Economic Evaluation of Nonpharmacological Interventions for Dementia Patients and their Caregivers - A Systematic Literature Review

Research output: Working paper/PreprintWorking paper


Background: The rising prevalence of dementia represents an important public health issue. There is currently no available cure for dementia disorders, only symptom-relieving therapies which can be either pharmacological or non-pharmacological. The number of non-pharmacological interventions for patients with dementia disorders and their caregivers have been increasing in recent years without much knowledge on their cost-effectiveness. The objective is to review the existing evidence on cost-effectiveness of non-pharmacological interventions targeting patients with dementia disorders, their caregivers, and the patient-caregiver dyad. 
Method: A systematic search of published economic evaluation studies in English was conducted using specified key words in relevant databased and websites. Data extracted included methods and empirical evidence (costs, effects, ICER) and we assessed if the conclusions made in terms of cost-effectiveness were supported by the reported evidence. The included studies were also assessed for reporting quality using the Consolidated Health Economic Evaluation Reporting Standards (CHEERS) checklist. 
Results: We included seventeen studies in this review categorised into three groups: physical exercise, occupational therapy, and psychological/psychosocial treatment. In almost all the studies (except one), economic evaluation was performed for a randomised controlled trial alongside the non-pharmacological intervention or retrospectively. There was a considerable heterogeneity in methodological approaches, target populations, study time frames, and perspectives as well as types of intervention. This prevents an informative comparison between most of the studies. However, we found that physical exercise was the most-effective non-pharmacological interventions for patients with dementia. For occupational therapy and psychological/psychosocial interventions we found mixed results although the majority was not cost-effective.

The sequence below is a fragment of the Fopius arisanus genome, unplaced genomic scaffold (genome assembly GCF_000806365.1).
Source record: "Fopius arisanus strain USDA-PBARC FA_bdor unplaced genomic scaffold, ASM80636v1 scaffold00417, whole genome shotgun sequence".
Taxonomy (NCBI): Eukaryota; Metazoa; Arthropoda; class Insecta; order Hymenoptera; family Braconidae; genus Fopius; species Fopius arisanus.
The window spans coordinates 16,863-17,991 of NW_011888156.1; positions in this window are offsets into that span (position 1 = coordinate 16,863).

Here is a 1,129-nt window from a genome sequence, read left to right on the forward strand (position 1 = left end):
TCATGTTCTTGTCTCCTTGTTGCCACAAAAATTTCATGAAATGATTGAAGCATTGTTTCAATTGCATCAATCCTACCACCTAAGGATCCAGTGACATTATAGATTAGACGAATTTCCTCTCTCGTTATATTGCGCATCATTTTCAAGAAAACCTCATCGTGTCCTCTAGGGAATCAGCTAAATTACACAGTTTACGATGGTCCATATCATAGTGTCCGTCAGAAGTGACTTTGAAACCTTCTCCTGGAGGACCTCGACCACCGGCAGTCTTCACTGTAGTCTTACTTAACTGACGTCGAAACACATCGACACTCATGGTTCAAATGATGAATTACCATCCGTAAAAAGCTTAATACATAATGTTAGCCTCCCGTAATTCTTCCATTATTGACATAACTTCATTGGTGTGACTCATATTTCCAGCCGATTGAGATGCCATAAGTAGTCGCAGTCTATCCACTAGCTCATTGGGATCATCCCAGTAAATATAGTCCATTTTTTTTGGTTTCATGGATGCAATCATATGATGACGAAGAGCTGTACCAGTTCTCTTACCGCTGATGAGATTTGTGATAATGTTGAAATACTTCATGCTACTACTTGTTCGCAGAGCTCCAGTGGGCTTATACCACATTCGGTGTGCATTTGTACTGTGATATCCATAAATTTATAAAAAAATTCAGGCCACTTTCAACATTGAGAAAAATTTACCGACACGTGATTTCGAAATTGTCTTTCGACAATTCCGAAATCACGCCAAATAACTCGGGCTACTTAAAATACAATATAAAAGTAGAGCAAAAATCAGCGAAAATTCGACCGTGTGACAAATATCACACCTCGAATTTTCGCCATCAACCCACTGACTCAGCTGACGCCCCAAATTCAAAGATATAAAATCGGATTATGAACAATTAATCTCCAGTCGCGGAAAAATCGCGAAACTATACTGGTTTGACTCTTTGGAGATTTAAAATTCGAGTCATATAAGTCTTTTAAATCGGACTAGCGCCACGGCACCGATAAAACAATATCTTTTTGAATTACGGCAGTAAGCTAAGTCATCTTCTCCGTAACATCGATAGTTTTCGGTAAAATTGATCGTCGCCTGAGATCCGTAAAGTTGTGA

Conclusion: More economic evaluations studies are required in non-pharmacological interventions. However, the interventions need to have a strong study design with the intention to perform economic evaluation in parallel.
Original languageEnglish
Number of pages38
Publication statusPublished - 2018 Apr 20

Publication series

NameWorking Papers
PublisherLund University, Department of Economics

Subject classification (UKÄ)

  • Health Care Service and Management, Health Policy and Services and Health Economy

Free keywords

  • dementia
  • non-pharmacological interventions
  • caregivers
  • H43
  • I10
  • I18


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